Philagrafika 2010: Psychogeography at Medium Resistance
Guest-post by Jena Osman, A Friend of Printeresting
The Medium Resistance show now at the Ice Box in Philadelphia is subtitled “Revolutionary Tendencies in Print and Craft.” From Carl Pope’s wall of “Bad Air” to Leslie Mutchler’s “Manufactured Utopias,” the show is pretty breathtaking. One of its pleasures is a distinctly psychogeographical strain running through it.
To read an in depth review of this exhibition following Jena Osman’s line of investigation proceed after the jump.
An Atlas of Radical Cartography, a series of maps and essays collected by Lize Mogel and Alexis Bhagat, is on display, and a flatscreen hidden behind a wall at the back lets the viewer browse through a series of provocative maps by Bill Rankin. Two of his maps of Philadelphia—one coded by income and one coded by race—are particularly compelling.
Colette Fu also forays into the Philadelphia landscape with three jaw-dropping pop-up books. The books present three-dimensional deconstructions of the Academy of Music, City Hall, and the city morgue. Make sure to read the wall labels for these works.
Francesc Ruiz—who has a great piece in the Temple Gallery “lobe” of the Graphic Unconscious —has an equally impressive contribution here. Two 400cm x 200cm digital prints titled “Don Quixote” cover one wall.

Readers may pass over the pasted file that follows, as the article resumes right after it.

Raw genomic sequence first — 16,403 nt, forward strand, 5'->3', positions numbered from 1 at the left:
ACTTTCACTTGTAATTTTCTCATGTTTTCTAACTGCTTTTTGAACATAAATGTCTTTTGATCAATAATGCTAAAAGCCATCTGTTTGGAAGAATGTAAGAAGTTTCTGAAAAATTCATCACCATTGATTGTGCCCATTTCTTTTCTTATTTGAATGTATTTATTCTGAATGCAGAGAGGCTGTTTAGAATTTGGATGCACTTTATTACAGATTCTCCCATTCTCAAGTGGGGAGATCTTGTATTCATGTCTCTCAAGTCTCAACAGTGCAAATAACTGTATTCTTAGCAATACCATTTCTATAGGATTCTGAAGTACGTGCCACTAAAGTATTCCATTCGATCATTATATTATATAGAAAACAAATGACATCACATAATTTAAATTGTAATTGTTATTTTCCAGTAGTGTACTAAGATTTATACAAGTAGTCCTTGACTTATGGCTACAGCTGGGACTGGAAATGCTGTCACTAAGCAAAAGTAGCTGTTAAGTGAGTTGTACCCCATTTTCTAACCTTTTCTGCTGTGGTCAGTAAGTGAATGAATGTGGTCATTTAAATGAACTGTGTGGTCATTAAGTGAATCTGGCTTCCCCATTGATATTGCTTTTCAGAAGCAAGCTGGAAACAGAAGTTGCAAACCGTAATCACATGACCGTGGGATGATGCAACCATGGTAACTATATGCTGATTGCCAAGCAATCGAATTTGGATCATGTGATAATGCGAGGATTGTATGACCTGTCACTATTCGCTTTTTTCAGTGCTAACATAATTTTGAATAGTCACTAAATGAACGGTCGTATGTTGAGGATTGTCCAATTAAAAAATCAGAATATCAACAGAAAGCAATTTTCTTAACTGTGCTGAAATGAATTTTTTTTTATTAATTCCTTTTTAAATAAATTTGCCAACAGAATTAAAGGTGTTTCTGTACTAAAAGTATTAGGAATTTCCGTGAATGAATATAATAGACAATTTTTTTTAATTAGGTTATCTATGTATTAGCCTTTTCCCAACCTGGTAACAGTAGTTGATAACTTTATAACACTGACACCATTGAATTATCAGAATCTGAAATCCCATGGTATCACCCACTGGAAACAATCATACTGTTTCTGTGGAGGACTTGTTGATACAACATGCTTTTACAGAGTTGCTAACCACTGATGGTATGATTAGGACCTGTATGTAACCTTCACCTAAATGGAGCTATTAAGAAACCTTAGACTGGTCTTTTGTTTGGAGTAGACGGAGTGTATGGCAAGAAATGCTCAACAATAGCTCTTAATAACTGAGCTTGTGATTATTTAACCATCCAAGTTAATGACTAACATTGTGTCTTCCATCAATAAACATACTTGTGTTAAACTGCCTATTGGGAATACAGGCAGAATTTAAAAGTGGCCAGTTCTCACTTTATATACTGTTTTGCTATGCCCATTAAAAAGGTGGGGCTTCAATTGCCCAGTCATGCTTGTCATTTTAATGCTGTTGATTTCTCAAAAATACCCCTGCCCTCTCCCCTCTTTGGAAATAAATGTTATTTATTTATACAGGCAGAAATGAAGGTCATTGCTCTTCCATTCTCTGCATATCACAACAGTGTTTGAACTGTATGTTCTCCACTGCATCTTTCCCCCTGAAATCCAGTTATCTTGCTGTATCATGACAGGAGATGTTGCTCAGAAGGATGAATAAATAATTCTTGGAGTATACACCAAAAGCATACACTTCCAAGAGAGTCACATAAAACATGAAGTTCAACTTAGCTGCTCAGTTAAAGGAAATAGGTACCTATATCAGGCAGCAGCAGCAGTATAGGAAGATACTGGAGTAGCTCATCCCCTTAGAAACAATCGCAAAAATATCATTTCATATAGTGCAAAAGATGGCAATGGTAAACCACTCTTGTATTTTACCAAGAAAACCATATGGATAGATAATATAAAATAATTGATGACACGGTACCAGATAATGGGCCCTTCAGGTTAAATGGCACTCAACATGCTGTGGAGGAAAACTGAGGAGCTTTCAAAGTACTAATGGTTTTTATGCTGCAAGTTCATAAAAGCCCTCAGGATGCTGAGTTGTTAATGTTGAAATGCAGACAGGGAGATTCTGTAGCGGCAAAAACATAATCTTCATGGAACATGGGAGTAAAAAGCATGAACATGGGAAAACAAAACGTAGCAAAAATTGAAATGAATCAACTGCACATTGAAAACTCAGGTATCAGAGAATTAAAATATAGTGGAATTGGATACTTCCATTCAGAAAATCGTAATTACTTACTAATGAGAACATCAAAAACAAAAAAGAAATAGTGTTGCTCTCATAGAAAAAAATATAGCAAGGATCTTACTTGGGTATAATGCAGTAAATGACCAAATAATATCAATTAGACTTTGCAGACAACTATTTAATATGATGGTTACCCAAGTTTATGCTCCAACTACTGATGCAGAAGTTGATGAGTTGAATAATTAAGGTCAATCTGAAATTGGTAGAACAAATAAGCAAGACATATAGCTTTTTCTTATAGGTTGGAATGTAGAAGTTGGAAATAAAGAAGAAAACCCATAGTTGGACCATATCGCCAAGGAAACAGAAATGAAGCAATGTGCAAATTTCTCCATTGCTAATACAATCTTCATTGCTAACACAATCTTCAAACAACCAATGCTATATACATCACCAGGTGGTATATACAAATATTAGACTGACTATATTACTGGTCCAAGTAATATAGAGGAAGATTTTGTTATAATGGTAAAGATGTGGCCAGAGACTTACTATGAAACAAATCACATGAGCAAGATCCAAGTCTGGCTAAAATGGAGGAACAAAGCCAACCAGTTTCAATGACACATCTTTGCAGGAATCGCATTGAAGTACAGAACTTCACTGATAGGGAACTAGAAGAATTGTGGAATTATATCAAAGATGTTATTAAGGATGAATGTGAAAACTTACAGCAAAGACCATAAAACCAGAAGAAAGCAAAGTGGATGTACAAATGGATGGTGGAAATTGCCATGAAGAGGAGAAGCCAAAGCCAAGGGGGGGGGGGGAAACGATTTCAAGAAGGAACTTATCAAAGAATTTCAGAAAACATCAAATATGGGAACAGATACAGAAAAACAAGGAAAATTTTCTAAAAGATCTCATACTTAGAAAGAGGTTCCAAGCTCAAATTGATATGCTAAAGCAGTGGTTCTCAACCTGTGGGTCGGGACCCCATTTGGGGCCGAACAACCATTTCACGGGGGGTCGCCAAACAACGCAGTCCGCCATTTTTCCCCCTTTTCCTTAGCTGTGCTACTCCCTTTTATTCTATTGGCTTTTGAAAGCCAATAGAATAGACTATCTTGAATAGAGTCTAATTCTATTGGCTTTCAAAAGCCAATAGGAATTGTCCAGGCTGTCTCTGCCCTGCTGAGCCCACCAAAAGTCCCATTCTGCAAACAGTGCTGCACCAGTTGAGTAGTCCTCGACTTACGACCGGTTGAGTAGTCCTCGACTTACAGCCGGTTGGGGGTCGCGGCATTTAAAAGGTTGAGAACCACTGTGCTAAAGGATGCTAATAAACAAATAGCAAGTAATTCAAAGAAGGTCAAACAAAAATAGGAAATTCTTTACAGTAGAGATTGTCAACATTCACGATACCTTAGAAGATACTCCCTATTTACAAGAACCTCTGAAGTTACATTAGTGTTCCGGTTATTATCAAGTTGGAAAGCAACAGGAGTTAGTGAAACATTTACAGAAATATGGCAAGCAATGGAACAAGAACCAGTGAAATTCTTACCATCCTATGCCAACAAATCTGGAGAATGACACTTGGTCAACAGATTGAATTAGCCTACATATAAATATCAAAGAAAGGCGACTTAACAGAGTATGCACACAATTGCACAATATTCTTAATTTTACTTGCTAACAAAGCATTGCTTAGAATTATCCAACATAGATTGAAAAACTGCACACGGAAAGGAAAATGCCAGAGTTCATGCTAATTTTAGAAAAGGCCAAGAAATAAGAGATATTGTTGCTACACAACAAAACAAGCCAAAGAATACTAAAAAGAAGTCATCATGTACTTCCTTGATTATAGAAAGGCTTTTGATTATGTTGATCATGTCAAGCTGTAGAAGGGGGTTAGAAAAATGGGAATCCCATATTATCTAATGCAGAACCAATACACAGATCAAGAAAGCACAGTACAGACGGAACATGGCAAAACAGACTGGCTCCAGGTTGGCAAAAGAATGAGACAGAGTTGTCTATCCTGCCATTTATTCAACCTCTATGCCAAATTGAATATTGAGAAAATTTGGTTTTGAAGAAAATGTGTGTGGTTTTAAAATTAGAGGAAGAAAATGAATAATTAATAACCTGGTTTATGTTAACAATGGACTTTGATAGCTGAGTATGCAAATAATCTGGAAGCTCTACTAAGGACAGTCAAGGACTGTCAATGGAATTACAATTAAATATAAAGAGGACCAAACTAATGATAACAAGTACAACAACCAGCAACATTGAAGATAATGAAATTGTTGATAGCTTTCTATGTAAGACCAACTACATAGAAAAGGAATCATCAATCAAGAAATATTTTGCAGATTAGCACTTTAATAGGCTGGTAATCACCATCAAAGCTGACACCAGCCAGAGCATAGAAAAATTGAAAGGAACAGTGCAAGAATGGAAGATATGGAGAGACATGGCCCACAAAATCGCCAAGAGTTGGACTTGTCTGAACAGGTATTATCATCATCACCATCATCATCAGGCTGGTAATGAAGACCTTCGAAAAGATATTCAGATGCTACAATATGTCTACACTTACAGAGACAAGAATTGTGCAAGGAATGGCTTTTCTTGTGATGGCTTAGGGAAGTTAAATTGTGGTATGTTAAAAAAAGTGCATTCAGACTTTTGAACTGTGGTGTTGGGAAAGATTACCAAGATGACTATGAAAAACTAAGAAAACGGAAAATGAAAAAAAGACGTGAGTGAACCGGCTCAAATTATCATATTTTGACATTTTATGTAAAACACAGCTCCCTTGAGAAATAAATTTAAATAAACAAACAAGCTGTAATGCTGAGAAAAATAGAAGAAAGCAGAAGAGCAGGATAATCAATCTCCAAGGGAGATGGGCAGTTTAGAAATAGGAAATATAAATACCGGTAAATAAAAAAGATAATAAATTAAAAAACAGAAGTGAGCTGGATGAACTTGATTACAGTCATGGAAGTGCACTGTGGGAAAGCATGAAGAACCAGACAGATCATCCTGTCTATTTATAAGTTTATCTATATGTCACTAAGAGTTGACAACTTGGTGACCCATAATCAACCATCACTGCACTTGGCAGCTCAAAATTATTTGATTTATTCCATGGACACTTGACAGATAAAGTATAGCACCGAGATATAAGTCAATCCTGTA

The figure depicted here in duplicate is a sculpture that sits at an intersection near the Crane Building (where the Ice Box gallery is located). The sculpture itself is a replica of a 1967 piece by Joaquin Garcia Donaire that was given to Philadelphia by the Spanish city of Ciudad Real in 1996. In Ruiz’s replication of this image, a thought balloon emanates from Don Quixote that says “I am the one that fame speaks of, and not the unlucky one that has attempted to usurp my name and deck himself out in my ideas.” Cervantes’ Don Quixote was a blockbuster bestseller by early 17th century standards. It was released in two volumes, but in the decade between the two parts an imposter released his own second volume—a situation which then caused the “true” Don Quixote to proclaim his authenticity in the “real” second volume. In this 21st century moment where appropriation is mucking up all originary auras, Ruiz’s piece gives the viewer a lot to chew on in regards to role of the multiple.Bookmark / Share / Print